Now I know sugarcane grows all over the world in warm to tropical climates, this fibrous grass is more than a commodity in the south; it’s a given institution as well. One of my grandmother’s cooks, Annie Bell, grew sugarcane and made some of the best cane syrup I remember to date. We would go out to her place in the country and watch as the stalks, one at a time, was fed into a juice extractor and powered by a mule like this one. The juice collected into buckets and hauled to a large kettle (at the time it seemed like 6 feet in diameter) and boiled over an open fire to make the syrup. Her helpers dipped the syrup into quart size cans or jugs and she sold it for a few dollars.
Another product of sugarcane is molasses, which is more concentrated than syrup due to longer boiling times and with the removal of some of the sugar. There are four grades of molasses depending on how much of the sugar is removed. Molasses contains more minerals and vitamins, especially iron, than the syrup or juice itself. Table grade molasses contains about 60 percent sugar and has for years been used as a sweetener for foods.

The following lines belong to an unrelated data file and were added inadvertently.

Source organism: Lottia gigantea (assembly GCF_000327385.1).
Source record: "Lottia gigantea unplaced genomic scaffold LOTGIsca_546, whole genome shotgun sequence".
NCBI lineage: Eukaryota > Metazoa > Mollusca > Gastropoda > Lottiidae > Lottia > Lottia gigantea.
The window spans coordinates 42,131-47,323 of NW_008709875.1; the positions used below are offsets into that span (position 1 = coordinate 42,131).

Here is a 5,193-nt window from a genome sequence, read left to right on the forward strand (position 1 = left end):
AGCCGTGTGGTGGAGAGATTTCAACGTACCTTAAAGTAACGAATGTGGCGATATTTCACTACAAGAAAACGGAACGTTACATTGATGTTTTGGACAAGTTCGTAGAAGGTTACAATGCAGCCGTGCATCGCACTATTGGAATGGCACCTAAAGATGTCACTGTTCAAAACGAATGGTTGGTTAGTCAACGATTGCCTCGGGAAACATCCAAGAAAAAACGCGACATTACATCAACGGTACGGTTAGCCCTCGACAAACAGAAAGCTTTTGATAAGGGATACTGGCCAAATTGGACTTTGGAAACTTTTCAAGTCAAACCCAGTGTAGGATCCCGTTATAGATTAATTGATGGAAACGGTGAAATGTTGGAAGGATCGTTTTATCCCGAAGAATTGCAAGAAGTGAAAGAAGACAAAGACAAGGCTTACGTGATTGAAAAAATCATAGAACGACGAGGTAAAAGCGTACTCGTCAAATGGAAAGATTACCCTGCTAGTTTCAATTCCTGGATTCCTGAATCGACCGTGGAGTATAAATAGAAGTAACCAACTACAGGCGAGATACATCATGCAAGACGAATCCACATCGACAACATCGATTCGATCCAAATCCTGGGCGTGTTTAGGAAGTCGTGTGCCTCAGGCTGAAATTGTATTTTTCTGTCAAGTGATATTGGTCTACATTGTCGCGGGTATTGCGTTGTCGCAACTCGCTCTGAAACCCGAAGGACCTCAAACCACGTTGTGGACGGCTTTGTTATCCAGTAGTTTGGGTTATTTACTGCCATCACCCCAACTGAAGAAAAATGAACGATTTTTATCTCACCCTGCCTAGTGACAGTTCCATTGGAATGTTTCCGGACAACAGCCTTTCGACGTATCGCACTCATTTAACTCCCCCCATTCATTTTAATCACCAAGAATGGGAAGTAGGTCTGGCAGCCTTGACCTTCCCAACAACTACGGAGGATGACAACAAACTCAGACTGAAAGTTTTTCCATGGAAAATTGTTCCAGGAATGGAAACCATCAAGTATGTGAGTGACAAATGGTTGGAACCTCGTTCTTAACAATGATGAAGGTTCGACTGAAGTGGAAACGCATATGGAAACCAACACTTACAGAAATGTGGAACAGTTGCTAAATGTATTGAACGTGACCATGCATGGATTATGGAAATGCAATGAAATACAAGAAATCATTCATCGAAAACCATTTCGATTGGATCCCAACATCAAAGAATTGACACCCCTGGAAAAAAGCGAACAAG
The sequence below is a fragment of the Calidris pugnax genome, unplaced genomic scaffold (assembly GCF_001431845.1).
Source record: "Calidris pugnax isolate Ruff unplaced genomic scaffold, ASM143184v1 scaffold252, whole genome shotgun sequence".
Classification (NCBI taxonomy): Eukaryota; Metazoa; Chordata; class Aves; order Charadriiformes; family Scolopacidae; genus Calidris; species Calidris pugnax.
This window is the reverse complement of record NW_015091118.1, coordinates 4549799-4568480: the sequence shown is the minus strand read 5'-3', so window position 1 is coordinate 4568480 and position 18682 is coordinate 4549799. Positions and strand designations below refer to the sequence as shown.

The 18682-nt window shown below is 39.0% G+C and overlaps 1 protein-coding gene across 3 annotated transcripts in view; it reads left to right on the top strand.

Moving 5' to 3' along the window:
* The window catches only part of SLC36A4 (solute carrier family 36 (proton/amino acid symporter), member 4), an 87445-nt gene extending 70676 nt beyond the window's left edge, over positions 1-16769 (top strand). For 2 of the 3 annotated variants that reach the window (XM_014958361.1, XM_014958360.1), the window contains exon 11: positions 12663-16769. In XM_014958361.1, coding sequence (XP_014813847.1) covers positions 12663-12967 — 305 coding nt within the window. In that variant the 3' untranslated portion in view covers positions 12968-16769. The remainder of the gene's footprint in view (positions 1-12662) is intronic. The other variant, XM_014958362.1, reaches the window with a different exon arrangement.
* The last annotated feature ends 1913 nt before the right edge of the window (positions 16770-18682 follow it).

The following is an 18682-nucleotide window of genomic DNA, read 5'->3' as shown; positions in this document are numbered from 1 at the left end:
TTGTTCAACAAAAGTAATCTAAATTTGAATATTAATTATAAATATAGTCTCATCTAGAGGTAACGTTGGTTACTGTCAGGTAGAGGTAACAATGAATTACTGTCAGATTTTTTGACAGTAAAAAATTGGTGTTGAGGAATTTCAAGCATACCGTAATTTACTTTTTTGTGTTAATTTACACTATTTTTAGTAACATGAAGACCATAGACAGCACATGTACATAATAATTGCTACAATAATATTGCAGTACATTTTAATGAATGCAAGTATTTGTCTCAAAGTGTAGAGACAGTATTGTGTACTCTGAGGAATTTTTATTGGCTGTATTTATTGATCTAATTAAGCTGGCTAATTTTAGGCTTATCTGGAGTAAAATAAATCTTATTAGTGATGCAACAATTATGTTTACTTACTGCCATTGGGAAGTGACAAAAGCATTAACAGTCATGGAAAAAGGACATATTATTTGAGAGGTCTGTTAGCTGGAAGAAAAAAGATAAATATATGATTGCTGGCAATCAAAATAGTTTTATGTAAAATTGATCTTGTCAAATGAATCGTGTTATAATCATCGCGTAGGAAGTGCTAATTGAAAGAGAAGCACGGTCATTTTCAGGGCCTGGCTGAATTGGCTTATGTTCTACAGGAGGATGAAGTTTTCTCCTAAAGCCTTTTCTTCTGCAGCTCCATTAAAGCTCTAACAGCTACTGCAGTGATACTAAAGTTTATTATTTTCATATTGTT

I’m sure this recipe has many names and is said to be a form of gingerbread. It comes from an old worn page I collected years ago which contains a few recipes mentioning ‘mammy’ type cookery. A similar recipe is called New Orleans Ginger Bread but I prefer this one. Enjoy!
2 cups molasses
1/2 cup sugar
1 cup lard (Crisco or margarine will work)
3 teaspoons ground cinnamon
1 teaspoon ground cloves
1 teaspoons ground ginger
1 teaspoon salt
1/2 cup boiling water
White flour (all-purpose)
Mix the lard with the boiling water and stir in the molasses, sugar, spices and salt. Now sift and mix in as much flour you need to make a firm dough. Use your hands to mold the dough into planks 4 to 6 inches long and about 3 inches wide and almost a half-inch thick. Place on greased pans two inches apart. Bake in a slow oven (about 300 degrees F.) and keep looking at them until nice and brown. Molasses is apt to burn quickly. These keep well several weeks if kept in a tin box.